Robert Rosenthal, executive director of the Center for Investigative Reporting, has confirmed a tweet from The Bay Citizen’s Jeanne Carstensen saying that it is ending its relationship with The New York Times as of April 29.
The change does not come without warning, as CIR aims to narrow the focus of the San Francisco nonprofit news site after the two agreed last month to merge. The California attorney general approved the merger this week, Rosenthal said, but this decision was made by The Bay Citizen and the Times. The final decision came over the weekend after discussions over the past several weeks.
“We want the opportunity to have multiple media partners in the Bay Area and not be in an exclusive relationship with, really, anyone,” Rosenthal said. He envisions working with many outlets in the Bay Area, on all platforms.
The second issue, he said, was “being able to manage the creative process on our own deadline cycle.” The Bay Citizen’s stories were published twice a week, Friday and Sunday, in editions of the Times distributed in the San Francisco area.
“Our focus is a unique niche,” Rosenthal said: accountability and investigative reporting. “We’re not a ‘news organization’ putting out a lot of content every day.”
Rosenthal said this doesn’t mean CIR’s sites, which include California Watch, will stop working with the Times. The Times has agreed to contribute to CIR’s new investigative news channel on YouTube, funded with an $800,000 grant from the Knight Foundation.
Jim Schachter, the Times associate managing editor in charge of partnerships like The Bay Citizen’s, said the two reasons made sense, although he noted that the conversations about the partnership “didn’t really get to the point of discussing how we might have evolved or adapted the relationship we have with The Bay Citizen.”
The Texas Tribune’s agreement with the Times provides a 24-hour period of exclusivity for the lead story on Friday and Sunday, said CEO and Editor-in-Chief Evan Smith. That hasn’t posed a problem at all, he said, noting that some of the Tribune’s partners decide to publish a story a day later even if they aren’t embargoed.
“If The Bay Citizen had had an interest in duplicating the arrangement we have with the Texas Tribune, we would have done that in the blink of an eye,” Schachter said.
He described the partnership with The Bay Citizen as a “tremendous success by any measure. … The Bay Citizen has produced a report that is the envy of any other newsroom in the Bay Area, both for its own website and for us.”
And for the Times, “the collaboration has met all its business goals.”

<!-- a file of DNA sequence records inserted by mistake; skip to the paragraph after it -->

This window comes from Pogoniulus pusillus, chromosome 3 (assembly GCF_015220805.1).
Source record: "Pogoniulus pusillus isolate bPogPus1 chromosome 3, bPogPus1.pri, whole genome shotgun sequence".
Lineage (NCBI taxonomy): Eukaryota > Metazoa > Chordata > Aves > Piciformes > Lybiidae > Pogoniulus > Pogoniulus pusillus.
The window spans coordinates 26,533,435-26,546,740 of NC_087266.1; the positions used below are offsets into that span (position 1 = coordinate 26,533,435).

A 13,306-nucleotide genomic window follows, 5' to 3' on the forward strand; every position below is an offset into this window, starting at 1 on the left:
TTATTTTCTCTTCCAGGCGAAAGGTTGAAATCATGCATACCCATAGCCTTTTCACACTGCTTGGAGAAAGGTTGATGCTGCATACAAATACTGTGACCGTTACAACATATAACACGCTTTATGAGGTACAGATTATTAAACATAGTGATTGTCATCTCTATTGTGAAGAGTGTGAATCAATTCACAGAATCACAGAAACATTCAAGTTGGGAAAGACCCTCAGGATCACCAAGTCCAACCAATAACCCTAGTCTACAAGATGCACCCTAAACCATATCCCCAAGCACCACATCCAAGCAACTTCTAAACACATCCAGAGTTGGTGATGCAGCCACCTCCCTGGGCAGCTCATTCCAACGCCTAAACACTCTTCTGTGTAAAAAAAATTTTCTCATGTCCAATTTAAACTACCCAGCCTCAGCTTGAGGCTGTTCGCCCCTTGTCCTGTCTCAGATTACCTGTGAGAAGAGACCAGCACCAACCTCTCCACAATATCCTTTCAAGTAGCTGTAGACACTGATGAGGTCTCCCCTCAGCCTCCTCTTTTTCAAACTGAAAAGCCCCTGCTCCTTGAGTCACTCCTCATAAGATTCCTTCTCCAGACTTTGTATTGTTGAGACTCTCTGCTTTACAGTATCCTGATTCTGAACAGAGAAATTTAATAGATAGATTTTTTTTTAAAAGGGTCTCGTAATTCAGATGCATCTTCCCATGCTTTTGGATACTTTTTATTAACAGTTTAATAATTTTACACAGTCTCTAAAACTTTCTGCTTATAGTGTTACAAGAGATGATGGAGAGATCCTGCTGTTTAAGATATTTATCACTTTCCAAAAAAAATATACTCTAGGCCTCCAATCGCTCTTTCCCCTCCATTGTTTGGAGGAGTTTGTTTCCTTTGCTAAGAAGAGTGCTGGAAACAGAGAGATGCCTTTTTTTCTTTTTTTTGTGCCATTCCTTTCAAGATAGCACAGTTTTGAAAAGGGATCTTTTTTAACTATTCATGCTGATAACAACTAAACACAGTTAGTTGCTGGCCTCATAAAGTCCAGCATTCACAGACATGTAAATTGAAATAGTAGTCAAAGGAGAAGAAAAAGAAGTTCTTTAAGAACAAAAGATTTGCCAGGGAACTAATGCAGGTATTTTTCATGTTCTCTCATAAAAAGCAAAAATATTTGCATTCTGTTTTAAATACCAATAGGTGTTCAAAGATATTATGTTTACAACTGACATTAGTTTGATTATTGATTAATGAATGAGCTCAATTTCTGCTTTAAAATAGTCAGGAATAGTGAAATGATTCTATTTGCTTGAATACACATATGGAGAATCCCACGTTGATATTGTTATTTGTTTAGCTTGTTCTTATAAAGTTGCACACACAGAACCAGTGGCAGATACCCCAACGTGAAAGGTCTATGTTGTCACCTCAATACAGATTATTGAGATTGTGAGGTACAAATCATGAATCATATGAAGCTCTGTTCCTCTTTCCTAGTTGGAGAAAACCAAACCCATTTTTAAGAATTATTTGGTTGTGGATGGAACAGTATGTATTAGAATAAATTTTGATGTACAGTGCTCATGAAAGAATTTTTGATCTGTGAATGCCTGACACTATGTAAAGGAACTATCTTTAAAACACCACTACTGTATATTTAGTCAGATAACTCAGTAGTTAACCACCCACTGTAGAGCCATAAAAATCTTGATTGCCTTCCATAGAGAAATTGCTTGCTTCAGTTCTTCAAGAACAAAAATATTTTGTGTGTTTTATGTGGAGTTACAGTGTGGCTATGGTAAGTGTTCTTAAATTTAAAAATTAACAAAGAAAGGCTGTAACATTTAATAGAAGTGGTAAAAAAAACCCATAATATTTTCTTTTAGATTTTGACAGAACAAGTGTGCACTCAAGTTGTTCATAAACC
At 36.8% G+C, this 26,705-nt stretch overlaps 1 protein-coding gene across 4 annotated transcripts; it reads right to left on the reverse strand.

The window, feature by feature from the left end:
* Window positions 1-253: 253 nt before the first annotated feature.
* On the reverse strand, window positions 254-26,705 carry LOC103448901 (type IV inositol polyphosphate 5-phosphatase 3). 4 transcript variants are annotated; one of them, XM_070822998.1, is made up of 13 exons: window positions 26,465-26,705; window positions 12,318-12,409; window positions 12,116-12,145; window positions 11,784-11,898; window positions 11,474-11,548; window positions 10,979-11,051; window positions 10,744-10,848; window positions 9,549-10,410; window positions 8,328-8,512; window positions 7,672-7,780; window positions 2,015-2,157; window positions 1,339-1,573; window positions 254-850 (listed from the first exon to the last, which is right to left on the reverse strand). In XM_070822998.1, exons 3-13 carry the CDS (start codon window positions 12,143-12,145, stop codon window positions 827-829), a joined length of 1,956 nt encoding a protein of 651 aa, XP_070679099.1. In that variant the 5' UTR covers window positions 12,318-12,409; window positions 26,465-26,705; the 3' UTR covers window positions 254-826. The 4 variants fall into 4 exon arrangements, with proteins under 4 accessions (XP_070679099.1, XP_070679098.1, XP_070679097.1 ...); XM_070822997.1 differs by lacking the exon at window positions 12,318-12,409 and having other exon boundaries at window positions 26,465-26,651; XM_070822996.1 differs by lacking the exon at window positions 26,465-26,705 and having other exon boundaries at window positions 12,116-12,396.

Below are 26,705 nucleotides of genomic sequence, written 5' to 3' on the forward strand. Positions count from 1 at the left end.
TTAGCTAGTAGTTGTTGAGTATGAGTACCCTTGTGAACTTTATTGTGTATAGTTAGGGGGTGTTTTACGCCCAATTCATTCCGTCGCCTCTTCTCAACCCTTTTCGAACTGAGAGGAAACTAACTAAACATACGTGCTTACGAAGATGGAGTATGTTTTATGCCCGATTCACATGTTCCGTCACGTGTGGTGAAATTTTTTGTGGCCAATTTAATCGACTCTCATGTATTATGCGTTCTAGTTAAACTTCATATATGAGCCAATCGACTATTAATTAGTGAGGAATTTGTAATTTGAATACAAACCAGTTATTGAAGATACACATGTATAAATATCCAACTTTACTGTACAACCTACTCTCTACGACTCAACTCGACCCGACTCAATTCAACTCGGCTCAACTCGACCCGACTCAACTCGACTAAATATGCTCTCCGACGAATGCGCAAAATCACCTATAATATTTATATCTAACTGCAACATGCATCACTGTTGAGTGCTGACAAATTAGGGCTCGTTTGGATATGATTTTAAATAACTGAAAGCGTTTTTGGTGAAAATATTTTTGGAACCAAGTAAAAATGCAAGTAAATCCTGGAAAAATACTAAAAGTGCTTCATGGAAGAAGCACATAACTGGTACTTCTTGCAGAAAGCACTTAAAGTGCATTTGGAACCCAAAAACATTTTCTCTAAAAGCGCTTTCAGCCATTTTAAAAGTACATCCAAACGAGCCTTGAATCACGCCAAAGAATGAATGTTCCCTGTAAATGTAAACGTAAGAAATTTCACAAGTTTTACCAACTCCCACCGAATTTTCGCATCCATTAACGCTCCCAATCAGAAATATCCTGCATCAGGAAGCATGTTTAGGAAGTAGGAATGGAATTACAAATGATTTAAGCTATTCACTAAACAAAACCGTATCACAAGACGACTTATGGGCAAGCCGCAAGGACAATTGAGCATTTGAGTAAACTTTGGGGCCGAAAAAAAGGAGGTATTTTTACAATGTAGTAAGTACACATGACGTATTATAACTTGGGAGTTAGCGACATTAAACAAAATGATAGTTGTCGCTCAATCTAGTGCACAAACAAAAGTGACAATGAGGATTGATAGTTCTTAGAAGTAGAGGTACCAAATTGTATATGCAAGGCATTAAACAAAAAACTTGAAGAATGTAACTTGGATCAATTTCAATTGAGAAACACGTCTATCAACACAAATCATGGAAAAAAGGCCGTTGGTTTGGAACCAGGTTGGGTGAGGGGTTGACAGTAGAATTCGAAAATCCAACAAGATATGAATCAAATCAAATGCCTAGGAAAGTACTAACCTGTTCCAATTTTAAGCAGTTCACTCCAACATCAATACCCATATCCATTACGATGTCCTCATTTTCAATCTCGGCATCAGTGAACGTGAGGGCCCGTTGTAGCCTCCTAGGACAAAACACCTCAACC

The Times had three partnerships with local, nonprofit news sites around the country, in Chicago, Texas and San Francisco. Its partnership with the Chicago News Cooperative ended in February, when the site suspended its operations. That leaves the Texas Tribune as the sole partner.
“Each one of these things is distinct,” Schachter said. “One doesn’t speak to the others.”
He said the Times is not interested in finding other partners in Chicago and San Francisco to continue those local reports.
“That’s not where the Times wants to apply its energy at this point,” he said. “A collaboration to produce New York Times-quality journalism with another news organization is very involved, and that’s not something we want to invest our effort in at this point.”
Judging by conversations with Schachter and Smith, there doesn’t appear to be trouble on the Texas horizon.
“The Texas Tribune just does a fabulous job for its readers and for our readers,” Schachter said. Smith described the the partnership as “fantastic” and “seamless.”
“It could not be better. It could not be easier, more productive, more fruitful,” Smith said. The partnership has extended the reach of both organizations, with people telling him they’re happy to find the Tribune’s content in the Times and others saying they’re more likely to subscribe to the Times because they can get Tribune content.
Unlike the other two sites, Smith said, the partnership has not posed any problems in terms of workload, workflow or identity. One reason: The Bay Citizen and Chicago News Cooperative were brand-new when they started producing content for the Times, whereas the Tribune had been in business for a year when it started working with the Times.
“Both of those organizations,” he said, “effectively started as outposts of the Times and backfilled the organizations.”